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Tiny Deathstars of Foulness

There are a few ways I like to extend my battery life on my MacBook Air. These days, it’s increasingly important to conserve battery life as the transition to Mountain Lion (Mac OS X 10.8) has caused my battery life to spiral into so much of a vortex that I am concerned that my laptop must be shooting raw electricity out of the bottom (which would certainly explain why my hair has a tendency to be perpendicular with the ground when I exit a plane). Ever since moving to Mountain Lion (yes, this includes 10.8.2), I’m lucky to get 3 hours of battery life out of the Mac that used to give me at least 5 hours… There are a number of tricks that I use to extend battery life. Some are obvious, such as dimming the screen, only using an app at a time, killing off menu items, temporarily stop Spotlight Indexing and killing off LaunchDaemons and LaunchAgents that I’m not using. I even used to used an app called CoolBookController to throttle my processor speeds while flying. But that doesn’t work as of Lion (certainly not in Mountain Lion). One thing that I’ve been able to do that extends my battery life a little more (maybe an extra half hour) is to kill off Notification Center (I wrote about customizing Notification Center earlier here). I know, I know, it shouldn’t matter… But recently, a customer asked me to script disabling Notification Center. Since I’ve been killing it off with a script, this was a pretty straight forward task. It’s easy to disable Notification Center temporarily using the GUI. Simply click on the Notification Center icon in the menu bar and then scroll up to see the “Show Alerts and Banners” button. Click OFF or ON to toggle it off and on. As you can see, Notification Center then starts back up the next day. To disable Notification Center from the command line, write a KeepAlive key that is false into the /System/Library/LaunchAgents/com.apple.notificationcenterui.plist like so: sudo defaults write /System/Library/LaunchAgents/com.apple.notificationcenterui KeepAlive -bool false Then, if you kill NotificationCenter off, it’ll stay off: killall NotificationCenter If you want to re-enable Notification Center, you’d just run the same with a true: sudo defaults write /System/Library/LaunchAgents/com.apple.notificationcenterui KeepAlive -bool true The easy way to then get it back is to reboot. Now, just for giggles, Notification Center is actually the /System/Library/CoreServices/NotificationCenter.app and in there lies the /System/Library/CoreServices/NotificationCenter.app/Contents/MacOS/NotificationCenter binary. If you open it, you’ll get multiple Notification Center icons in the menu bar. I’m not sure why I decided to try that at some point. But it’s kinda’ fun… Ultimately, I travel with multiple MacBooks, so rather than toss one of them in a checked bag, or one destined for the overhead, I am temporarily just keeping a second 11 in the bag I keep under the seat in front of me for now…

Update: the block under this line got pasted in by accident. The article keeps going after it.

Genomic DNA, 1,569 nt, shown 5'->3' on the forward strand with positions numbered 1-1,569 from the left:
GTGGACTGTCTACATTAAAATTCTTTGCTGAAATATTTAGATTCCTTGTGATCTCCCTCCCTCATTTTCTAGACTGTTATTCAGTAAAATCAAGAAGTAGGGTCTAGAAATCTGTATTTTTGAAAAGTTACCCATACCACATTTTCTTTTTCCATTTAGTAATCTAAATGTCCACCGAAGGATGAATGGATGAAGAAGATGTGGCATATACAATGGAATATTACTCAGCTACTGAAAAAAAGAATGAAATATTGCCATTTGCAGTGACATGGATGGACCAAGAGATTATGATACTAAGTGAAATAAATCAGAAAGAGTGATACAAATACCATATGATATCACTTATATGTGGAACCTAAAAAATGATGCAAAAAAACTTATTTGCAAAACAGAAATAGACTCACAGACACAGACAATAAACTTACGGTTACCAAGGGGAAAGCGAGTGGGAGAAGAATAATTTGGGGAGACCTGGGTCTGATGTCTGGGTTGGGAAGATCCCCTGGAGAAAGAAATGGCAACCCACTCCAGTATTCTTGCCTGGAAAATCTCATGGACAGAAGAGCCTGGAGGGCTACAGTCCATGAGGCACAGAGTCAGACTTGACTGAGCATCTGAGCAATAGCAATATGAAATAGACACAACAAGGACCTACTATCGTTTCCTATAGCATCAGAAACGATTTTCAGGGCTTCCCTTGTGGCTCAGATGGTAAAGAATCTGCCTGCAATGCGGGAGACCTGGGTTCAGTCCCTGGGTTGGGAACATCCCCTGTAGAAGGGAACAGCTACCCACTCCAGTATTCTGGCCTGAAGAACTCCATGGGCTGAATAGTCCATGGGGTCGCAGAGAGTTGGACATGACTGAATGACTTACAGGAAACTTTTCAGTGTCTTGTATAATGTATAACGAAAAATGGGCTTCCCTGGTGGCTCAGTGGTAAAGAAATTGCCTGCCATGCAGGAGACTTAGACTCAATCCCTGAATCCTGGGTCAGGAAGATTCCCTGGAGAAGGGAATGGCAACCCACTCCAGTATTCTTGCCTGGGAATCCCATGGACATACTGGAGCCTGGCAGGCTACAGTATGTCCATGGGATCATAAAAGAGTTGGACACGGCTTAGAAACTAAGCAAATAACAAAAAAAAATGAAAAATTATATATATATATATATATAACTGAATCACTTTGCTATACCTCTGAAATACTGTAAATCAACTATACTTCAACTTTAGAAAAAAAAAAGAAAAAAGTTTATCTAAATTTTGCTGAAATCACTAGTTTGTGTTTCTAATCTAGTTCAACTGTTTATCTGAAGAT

October 22nd, 2012

Posted In: Mac OS X, Mac OS X Server, Mac Security, Mass Deployment

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In Mac OS X you can use cron to schedule tasks but you can also use launchd.  To use launchd to load or unload an agent where you’ve setup a task use the launchctl command.  Here we will use launchctl to manually start a process given that we defined a plist called /Library/LaunchAgents/com.apple.OpenProgram.plist (where program is maybe the name of some program you want to fire up): launchctl load Library/LaunchAgents/com.apple.OpenProgram.plist Your application should fire up now.  Do not quit it for ten seconds. Wait about 15, then quit it. Notice it start up again. This is because it is a launchAgent and will restart any time it is closed.  Now run: launchctl unload Library/LaunchAgents/com.apple.OpenProgram.plist Watch your program close.

May 29th, 2007

Posted In: Mac OS X, Mac OS X Server, Mac Security

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